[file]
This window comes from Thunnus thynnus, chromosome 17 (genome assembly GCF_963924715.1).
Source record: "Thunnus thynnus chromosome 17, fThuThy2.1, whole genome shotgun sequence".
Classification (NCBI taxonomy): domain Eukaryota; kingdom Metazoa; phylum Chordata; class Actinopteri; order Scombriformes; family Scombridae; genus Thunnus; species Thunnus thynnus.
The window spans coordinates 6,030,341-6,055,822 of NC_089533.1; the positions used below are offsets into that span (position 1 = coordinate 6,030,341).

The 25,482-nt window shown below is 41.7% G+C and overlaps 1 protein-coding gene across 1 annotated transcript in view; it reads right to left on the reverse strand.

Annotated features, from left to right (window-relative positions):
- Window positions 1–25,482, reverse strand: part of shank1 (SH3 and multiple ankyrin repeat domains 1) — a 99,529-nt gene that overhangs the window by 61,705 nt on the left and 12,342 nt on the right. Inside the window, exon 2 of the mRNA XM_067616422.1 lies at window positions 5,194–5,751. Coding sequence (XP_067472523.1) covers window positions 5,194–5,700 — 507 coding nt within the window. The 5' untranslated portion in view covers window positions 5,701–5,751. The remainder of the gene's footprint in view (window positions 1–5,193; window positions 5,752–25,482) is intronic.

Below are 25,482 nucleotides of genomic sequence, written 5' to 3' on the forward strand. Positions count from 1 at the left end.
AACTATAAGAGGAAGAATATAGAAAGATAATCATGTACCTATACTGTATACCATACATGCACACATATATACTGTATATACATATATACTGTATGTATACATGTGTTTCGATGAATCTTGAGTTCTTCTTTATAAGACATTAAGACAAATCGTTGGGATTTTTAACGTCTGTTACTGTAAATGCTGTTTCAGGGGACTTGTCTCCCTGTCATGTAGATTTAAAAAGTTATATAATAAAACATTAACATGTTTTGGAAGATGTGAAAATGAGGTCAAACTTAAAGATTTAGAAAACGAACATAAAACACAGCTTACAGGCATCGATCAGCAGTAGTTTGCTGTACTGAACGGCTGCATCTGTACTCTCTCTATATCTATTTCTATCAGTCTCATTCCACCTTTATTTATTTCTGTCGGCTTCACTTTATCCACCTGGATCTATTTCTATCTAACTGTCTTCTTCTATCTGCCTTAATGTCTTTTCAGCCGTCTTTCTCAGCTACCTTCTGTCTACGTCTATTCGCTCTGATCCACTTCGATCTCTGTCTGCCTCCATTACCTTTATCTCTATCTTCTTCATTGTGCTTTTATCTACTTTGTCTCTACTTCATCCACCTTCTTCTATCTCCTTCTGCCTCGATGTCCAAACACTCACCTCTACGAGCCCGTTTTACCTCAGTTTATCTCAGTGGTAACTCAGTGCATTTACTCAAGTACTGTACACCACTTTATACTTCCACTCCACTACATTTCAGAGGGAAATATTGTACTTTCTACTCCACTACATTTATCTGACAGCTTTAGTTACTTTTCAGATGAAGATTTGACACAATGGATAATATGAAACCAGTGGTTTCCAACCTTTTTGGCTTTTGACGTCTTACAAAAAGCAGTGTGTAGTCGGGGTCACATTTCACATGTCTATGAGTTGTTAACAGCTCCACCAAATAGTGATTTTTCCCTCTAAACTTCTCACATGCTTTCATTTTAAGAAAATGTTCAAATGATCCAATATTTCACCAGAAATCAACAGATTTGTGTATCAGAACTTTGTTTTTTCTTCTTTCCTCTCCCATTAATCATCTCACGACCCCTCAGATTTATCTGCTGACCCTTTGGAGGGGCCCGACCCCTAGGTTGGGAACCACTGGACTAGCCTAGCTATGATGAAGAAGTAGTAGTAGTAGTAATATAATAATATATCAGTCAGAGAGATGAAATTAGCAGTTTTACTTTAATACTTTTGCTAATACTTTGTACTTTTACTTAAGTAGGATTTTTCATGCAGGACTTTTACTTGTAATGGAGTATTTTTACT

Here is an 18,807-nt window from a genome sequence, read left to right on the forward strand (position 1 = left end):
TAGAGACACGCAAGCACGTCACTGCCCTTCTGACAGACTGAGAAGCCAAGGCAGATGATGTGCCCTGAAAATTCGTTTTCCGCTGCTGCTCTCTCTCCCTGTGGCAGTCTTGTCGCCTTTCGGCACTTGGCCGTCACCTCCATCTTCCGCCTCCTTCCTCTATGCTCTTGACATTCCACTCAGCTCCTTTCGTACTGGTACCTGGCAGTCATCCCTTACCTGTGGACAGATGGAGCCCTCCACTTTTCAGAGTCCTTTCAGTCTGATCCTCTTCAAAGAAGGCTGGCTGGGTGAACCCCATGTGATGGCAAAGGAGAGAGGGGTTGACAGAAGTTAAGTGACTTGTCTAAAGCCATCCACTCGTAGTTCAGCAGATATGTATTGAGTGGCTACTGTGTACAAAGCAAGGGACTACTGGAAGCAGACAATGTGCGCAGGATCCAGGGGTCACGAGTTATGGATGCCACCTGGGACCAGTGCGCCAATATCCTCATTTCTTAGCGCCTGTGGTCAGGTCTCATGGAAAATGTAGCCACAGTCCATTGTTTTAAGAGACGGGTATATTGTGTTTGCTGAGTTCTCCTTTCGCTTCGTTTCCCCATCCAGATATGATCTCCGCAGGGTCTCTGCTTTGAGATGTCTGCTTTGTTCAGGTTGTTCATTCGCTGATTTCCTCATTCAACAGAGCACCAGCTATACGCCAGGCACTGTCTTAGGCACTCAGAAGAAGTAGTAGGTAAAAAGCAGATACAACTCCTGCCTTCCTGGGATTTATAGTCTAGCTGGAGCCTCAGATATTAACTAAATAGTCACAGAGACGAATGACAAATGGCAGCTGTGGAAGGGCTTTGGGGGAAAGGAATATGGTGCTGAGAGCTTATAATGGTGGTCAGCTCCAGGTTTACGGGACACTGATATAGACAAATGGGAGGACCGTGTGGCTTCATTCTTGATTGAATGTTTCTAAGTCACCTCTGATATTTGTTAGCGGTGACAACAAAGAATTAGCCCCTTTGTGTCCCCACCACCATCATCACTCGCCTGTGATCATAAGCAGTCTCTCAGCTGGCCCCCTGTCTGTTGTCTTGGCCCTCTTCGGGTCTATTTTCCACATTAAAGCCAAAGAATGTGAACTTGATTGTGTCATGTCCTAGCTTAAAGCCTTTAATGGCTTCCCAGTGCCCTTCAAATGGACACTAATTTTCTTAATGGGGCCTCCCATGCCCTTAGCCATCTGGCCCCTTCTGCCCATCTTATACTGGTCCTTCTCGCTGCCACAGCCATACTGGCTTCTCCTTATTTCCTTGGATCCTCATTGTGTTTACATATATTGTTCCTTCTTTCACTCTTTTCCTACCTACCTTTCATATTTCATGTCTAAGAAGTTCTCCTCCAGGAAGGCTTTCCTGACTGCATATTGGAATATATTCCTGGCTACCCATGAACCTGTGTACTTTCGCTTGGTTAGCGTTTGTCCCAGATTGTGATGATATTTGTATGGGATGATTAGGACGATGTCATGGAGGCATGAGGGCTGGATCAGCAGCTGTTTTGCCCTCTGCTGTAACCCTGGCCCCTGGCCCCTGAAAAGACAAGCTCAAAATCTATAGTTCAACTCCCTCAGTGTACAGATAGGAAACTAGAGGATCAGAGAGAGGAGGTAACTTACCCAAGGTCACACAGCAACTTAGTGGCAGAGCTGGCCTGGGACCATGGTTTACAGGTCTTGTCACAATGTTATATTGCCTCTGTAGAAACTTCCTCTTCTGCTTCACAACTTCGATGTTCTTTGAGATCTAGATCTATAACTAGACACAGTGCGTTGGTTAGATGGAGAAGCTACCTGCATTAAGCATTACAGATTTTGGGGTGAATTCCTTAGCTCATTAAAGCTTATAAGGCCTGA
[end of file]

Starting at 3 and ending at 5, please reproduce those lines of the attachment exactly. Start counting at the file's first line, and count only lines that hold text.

Classification (NCBI taxonomy): domain Eukaryota; kingdom Metazoa; phylum Chordata; class Actinopteri; order Scombriformes; family Scombridae; genus Thunnus; species Thunnus thynnus.
The window spans coordinates 6,030,341-6,055,822 of NC_089533.1; the positions used below are offsets into that span (position 1 = coordinate 6,030,341).

The 25,482-nt window shown below is 41.7% G+C and overlaps 1 protein-coding gene across 1 annotated transcript in view; it reads right to left on the reverse strand.